Fly the Jolly Roger?

Is there any maritime law, anywhere, against flying the Skull and Crossbones from my seagoing vessel?

Well I would suspect that if you fly the jolly roger instead of a national flag, authorities may object to you entering their territorial waters.

No real clue, though.

Well, it hasn’t hurt the Time Bandit from The Deadliest Catch on Discovery Channel. Of course it’s painted on the bow and not flown from a mast …

In theory, if you identify as a pirate, your vessel is liable to capture and seizure. Nobody, though, will take flying the Jollly Roger as a serious identification of piracy.

I doubt it, as Royal Navy submarines traditionally fly the Jolly Roger when returning to port after a kill, for instance (as submarines are “underhand, unfair, and damned un-English” and all submarines should be treated “as pirates in wartime”).

See HMS Conqueror returning to Faslane after sinking ARA General Belgrano in the Falklands War, flying the skull and crossbones.

Wikipedia cites a contrary 1694 law under the English Admiralty, where the flying of a ‘Red Jack’ was a mandatory measure to distinguish privateers from Navy ships.

Note that this is from an early period and may be a mistake in Wiki but by the Napoleonic era no privateer would fly the jolly roger. Privateers were not pirates. Privateers were private warships sailing legally under the authority of a government and carrying a letter of marque. Pirates had no authority from anyone except themselves to “search, seize, or destroy” other vessels.

At certain pirate-themed events, I have seen boats in the harbor flying some form of the Jolly Roger – always in an inferior position to the national ensign, for those boats also flying the Stars & Stripes.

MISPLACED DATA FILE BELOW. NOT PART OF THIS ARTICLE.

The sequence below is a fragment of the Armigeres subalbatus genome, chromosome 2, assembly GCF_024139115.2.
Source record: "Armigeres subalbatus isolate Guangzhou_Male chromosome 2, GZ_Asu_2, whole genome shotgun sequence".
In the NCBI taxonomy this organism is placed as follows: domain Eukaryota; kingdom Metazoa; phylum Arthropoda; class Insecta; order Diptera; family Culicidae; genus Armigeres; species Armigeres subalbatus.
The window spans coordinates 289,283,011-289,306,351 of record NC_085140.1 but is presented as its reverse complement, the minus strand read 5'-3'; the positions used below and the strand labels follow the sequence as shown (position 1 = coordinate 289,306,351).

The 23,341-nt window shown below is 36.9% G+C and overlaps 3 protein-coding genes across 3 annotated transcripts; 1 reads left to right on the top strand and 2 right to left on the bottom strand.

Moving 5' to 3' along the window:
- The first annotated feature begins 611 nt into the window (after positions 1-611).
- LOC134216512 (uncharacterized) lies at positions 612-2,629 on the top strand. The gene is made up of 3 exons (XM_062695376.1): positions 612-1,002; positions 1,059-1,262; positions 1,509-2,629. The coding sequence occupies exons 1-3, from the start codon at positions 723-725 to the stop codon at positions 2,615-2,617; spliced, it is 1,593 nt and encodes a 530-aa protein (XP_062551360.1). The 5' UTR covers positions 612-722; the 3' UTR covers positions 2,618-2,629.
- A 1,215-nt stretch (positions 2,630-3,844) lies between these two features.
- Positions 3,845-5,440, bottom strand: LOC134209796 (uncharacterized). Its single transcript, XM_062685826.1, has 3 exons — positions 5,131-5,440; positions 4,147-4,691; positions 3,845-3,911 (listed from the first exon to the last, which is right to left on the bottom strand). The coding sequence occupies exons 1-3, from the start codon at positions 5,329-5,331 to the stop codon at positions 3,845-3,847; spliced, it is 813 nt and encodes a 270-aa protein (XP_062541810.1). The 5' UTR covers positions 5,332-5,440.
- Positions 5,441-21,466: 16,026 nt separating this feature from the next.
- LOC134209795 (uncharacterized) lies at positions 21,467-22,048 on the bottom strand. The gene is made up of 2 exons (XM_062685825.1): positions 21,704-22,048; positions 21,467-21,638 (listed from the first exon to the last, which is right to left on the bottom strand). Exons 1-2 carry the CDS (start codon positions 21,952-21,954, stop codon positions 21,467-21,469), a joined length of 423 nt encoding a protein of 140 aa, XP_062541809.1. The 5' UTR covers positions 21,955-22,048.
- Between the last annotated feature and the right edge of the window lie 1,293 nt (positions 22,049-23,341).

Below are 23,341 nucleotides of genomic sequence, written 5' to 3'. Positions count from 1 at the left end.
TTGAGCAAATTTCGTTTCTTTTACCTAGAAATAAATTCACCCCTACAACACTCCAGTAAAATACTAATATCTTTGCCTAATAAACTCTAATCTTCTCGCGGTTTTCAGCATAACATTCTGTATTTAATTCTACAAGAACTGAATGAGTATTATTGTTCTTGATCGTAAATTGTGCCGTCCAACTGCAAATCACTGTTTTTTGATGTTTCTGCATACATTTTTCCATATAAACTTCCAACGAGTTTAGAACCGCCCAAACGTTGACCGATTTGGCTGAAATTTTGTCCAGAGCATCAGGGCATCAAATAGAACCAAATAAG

Most privateers were pirates at some point, and one nation’s privateer was every other nation’s pirate. William Kidd and Francis Drake were both pirates-turned-privateers.

If I remember correctly, Kidd was a privateer who hit an English merchantman to meet payroll – and had the bad fortune to capture a merchant ship backed by some powerful members of the Lords.

But I don’t have a primary source cite handy.

Exactly. I’ve seen small craft flying the Jolly Roger; everyone understands it’s just a joke. And what the hell, you have plenty to choose from!:

My brother and I have a small boat and we sometimes fly the Jolly Roger, this is a snap shot we took a few years ago.

He took the Quedagh Merchant, which was an Armenian ship with passes of safe conduct from the French. Unfortunately, for him, the ship was backed by somebody who was pretty high up in the English East India Company, and was carrying cargo owned by an Indian noble and the East India Company. When he found all this out, he tried to give the ship back, but his crew wouldn’t let him. But, he was reassured by knowing the ship had the French passes, he figured he could use that in his defense. Of course, when he was on trial later, those passes mysteriously couldn’t be found.

Do any East African pirates display the Jolly Roger logo anywhere, just for laughs? I imagine they don’t, because:

  • It’s a good idea not to advertise the fact that you’re a pirate
  • The JR is an archaic western symbol, completely outside of their cultural milieu.
  • they can’t afford flags.

In days of old when ships were bold
Just like the men who sailed them
And if they showed us disrespect
We’d tie them up and flail them
Often men of low degree
And often men of steel
They’d make you walk the plank alone
Or haul you round the keel
Hoist the Jolly Roger!
Hoist the Jolly Roger!
Hoist the Jolly Roger!
Hoist the Jolly Roger!
It’s your money that we want
And your money we shall have!

This thread reminds me of that song. There are some pretty good images in the video (slide show, really), including some historical pirate flags.


You might like Captain Kidd’s Cat, written and illustrated by Robert Lawson. It’s a children’s book told from the perspective of… well, you know. It’s great - the illustrations are half the fun. Very sympathetic to Kidd, too.

I remenber when pirates (throbbing with desire) were objects of great lust in romance novels. Nowadays it appears to be vampires. I’ve lost track since my ex kicked me to the curb.

Captain Kidd is really the Butters of the Age of Piracy (Blackbeard would be the Cartman). The man was just so bad at it, it’s hard not to feel sorry for him.

The Sea Shepard ship “Steve Irwin” flies it in a grand style… of course, I have opinions on that shop/organization that aren’t appropriate for GQ.

I don’t see the Australian port authorities, or navy seeming to take much action on the basis of that Jolly Roger based on the coverage on the Whale Wars show.

I’d say that nowadays, it’s taken as a lark, rather than a mark of serious intent.